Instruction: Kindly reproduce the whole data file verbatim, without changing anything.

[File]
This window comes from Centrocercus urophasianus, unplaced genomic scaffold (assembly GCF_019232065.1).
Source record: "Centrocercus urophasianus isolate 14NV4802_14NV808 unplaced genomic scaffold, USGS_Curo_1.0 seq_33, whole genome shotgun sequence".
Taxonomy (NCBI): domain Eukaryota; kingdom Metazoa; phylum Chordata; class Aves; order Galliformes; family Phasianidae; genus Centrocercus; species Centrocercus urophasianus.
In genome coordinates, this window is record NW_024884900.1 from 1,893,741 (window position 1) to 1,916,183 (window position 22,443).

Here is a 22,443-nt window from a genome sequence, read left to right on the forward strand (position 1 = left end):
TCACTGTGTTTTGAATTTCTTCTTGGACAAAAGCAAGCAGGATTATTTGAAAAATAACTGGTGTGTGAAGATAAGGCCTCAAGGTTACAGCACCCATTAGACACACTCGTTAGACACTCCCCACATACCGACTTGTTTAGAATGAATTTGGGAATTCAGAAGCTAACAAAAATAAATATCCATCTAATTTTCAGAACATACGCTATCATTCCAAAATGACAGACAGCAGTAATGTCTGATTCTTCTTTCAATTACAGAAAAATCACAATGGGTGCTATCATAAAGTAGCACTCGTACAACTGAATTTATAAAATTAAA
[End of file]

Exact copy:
This window comes from Centrocercus urophasianus, unplaced genomic scaffold (assembly GCF_019232065.1).
Source record: "Centrocercus urophasianus isolate 14NV4802_14NV808 unplaced genomic scaffold, USGS_Curo_1.0 seq_33, whole genome shotgun sequence".
Taxonomy (NCBI): domain Eukaryota; kingdom Metazoa; phylum Chordata; class Aves; order Galliformes; family Phasianidae; genus Centrocercus; species Centrocercus urophasianus.
In genome coordinates, this window is record NW_024884900.1 from 1,893,741 (window position 1) to 1,916,183 (window position 22,443).

Here is a 22,443-nt window from a genome sequence, read left to right on the forward strand (position 1 = left end):
TCACTGTGTTTTGAATTTCTTCTTGGACAAAAGCAAGCAGGATTATTTGAAAAATAACTGGTGTGTGAAGATAAGGCCTCAAGGTTACAGCACCCATTAGACACACTCGTTAGACACTCCCCACATACCGACTTGTTTAGAATGAATTTGGGAATTCAGAAGCTAACAAAAATAAATATCCATCTAATTTTCAGAACATACGCTATCATTCCAAAATGACAGACAGCAGTAATGTCTGATTCTTCTTTCAATTACAGAAAAATCACAATGGGTGCTATCATAAAGTAGCACTCGTACAACTGAATTTATAAAATTAAA